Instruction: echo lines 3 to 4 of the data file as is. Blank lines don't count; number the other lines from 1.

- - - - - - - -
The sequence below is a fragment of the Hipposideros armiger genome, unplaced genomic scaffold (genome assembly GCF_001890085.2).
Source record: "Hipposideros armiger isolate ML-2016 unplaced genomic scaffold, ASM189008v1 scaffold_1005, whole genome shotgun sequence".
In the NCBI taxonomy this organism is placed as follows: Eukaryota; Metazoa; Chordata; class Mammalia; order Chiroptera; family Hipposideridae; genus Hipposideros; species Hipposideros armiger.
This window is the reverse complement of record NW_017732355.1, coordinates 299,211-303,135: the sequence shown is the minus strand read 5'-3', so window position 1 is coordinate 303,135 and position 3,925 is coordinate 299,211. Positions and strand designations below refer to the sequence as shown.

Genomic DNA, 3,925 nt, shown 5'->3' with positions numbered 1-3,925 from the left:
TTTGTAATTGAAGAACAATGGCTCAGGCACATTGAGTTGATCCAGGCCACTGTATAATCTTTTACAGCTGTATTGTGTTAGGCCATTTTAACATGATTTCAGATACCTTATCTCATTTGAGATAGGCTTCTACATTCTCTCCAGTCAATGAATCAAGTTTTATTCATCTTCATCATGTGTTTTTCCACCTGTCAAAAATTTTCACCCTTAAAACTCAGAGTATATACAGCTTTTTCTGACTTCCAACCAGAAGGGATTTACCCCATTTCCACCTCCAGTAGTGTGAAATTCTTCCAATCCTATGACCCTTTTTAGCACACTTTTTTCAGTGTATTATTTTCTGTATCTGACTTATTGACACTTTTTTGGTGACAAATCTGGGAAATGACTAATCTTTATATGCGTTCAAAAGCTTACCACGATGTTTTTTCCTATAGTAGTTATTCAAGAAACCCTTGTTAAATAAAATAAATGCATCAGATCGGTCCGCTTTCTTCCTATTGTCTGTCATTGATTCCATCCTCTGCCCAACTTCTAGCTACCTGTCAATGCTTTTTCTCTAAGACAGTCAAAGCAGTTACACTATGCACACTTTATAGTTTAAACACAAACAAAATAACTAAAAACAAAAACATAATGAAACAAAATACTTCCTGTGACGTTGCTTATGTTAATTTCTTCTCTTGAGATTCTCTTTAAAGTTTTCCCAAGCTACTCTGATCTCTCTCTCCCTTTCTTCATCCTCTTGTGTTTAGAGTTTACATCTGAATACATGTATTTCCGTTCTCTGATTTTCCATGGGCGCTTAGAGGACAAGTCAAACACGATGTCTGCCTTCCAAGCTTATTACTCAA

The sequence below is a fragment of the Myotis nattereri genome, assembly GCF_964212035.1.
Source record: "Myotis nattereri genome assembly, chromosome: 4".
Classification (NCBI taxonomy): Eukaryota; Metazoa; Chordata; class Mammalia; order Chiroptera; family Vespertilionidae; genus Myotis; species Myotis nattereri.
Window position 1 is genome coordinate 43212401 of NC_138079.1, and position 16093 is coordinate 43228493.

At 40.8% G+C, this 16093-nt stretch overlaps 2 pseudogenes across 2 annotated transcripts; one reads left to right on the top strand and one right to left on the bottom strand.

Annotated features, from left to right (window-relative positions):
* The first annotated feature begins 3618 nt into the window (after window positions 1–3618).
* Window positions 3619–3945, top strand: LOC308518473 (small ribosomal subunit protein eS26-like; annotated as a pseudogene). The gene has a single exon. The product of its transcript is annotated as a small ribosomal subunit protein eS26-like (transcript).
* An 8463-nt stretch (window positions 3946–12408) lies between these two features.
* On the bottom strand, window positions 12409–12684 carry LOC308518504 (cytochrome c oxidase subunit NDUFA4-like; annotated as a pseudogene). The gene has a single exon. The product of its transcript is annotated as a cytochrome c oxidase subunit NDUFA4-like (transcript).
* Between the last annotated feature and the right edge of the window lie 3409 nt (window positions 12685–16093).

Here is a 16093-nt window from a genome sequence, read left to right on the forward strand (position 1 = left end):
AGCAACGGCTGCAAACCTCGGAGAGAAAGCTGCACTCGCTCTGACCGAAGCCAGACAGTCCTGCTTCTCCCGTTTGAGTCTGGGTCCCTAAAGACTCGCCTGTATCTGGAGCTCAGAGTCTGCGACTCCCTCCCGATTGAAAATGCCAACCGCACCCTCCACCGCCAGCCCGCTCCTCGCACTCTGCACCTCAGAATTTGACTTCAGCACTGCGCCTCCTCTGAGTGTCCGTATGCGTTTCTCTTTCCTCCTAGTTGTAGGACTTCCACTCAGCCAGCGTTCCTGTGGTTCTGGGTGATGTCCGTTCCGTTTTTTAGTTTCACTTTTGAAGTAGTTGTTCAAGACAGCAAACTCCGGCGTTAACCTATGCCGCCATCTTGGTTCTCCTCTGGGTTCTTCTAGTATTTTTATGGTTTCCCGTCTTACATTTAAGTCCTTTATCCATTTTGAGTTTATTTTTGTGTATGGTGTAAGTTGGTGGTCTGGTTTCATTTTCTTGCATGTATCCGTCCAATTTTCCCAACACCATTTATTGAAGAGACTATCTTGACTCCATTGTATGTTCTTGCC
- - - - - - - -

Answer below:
In the NCBI taxonomy this organism is placed as follows: Eukaryota; Metazoa; Chordata; class Mammalia; order Chiroptera; family Hipposideridae; genus Hipposideros; species Hipposideros armiger.
This window is the reverse complement of record NW_017732355.1, coordinates 299,211-303,135: the sequence shown is the minus strand read 5'-3', so window position 1 is coordinate 303,135 and position 3,925 is coordinate 299,211. Positions and strand designations below refer to the sequence as shown.